Overview of major classes of plant-derived anticancer drugs

Int J Biomed Sci. 2009 Mar;5(1):1-11.


Cancer is the second leading cause of death worldwide. Conventional cancer therapies cause serious side effects and, at best, merely extend the patient's lifespan by a few years. Cancer control may therefore benefit from the potential that resides in alternative therapies. The demand to utilize alternative concepts or approaches to the treatment of cancer is therefore escalating. There is compelling evidence from epidemiological and experimental studies that highlight the importance of compounds derived from plants "phytochemicals" to reduce the risk of colon cancer and inhibit the development and spread of tumors in experimental animals. More than 25% of drugs used during the last 20 years are directly derived from plants, while the other 25% are chemically altered natural products. Still, only 5-15% of the approximately 250,000 higher plants have ever been investigated for bioactive compounds. The advantage of using such compounds for cancer treatment is their relatively non-toxic nature and availability in an ingestive form. An ideal phytochemical is one that possesses anti-tumor properties with minimal toxicity and has a defined mechanism of action. As compounds that target specific signaling pathways are identified, researchers can envisage novel therapeutic approaches as well as a better understanding of the pathways involved in disease progression. Here, we focus on 4 classes of natural anticancer drugs: methyltransferase inhibitors, DNA damaging/pro-oxidant drugs, HDAC inhibitors (HDACi), and mitotic disrupters, and we will focus on the mode of action for one promising example per group.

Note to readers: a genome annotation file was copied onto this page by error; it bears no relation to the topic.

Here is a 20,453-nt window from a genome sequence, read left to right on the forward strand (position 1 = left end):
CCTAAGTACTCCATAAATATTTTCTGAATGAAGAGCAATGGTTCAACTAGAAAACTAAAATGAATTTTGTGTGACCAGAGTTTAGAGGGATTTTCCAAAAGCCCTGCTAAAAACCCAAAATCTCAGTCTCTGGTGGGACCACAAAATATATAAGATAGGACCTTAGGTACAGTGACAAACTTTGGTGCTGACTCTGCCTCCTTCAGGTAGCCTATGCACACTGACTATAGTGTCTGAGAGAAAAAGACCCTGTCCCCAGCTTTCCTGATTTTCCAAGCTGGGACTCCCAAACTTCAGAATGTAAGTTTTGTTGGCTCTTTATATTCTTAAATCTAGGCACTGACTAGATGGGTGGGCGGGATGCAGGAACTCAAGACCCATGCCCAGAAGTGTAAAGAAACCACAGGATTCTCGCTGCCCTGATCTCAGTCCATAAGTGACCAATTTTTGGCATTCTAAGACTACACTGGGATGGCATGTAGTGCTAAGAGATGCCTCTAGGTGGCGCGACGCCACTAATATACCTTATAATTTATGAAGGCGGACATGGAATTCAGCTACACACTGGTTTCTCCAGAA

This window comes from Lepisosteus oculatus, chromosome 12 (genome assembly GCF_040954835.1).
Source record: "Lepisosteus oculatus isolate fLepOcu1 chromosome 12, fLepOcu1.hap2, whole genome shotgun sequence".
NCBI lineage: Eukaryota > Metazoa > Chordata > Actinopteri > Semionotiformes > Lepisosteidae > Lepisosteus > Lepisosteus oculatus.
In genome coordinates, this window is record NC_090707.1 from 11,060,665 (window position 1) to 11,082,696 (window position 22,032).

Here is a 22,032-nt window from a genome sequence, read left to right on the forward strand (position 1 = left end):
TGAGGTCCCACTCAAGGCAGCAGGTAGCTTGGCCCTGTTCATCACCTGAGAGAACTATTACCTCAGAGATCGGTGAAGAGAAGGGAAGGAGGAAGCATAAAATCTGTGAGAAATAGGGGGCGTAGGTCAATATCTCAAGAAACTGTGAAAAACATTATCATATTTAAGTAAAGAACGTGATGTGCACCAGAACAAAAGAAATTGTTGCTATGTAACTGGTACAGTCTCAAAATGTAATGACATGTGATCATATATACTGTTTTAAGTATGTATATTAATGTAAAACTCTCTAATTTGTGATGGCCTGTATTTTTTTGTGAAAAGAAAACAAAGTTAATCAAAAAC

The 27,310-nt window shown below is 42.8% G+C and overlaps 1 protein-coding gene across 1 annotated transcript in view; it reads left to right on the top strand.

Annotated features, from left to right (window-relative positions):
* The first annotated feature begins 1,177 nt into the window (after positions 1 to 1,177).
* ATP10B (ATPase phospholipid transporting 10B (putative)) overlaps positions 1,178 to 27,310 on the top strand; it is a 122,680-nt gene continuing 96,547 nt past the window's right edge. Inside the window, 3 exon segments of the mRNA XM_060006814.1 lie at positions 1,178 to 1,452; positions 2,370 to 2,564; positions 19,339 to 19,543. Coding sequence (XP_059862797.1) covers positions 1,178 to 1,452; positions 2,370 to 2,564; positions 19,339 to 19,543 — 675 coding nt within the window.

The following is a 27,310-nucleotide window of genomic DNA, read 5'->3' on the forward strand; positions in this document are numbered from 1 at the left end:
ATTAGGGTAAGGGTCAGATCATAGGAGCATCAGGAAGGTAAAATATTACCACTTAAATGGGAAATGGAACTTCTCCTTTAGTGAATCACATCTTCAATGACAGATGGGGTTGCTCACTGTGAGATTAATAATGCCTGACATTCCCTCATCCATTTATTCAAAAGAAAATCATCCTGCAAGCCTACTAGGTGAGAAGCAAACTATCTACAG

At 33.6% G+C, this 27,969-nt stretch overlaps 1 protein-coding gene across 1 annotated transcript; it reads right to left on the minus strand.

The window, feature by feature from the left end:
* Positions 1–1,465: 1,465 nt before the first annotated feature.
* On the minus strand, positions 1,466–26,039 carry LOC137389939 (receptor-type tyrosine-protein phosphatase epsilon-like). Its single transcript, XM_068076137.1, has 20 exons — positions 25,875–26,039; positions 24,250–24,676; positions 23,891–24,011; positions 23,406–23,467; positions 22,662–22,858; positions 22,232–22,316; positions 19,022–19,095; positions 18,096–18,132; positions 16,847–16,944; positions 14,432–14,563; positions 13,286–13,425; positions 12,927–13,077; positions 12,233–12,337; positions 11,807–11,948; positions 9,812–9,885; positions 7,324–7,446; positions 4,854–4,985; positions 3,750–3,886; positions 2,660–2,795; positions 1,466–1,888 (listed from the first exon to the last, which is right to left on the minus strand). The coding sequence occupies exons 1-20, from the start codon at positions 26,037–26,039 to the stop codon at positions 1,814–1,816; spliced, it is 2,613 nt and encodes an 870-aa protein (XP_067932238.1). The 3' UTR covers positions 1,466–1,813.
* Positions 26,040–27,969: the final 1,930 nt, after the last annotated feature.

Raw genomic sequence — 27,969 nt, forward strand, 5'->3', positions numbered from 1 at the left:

Keywords: EGCG; cancer; paclitaxel; pomiferin; sulforaphane; thymoquinone.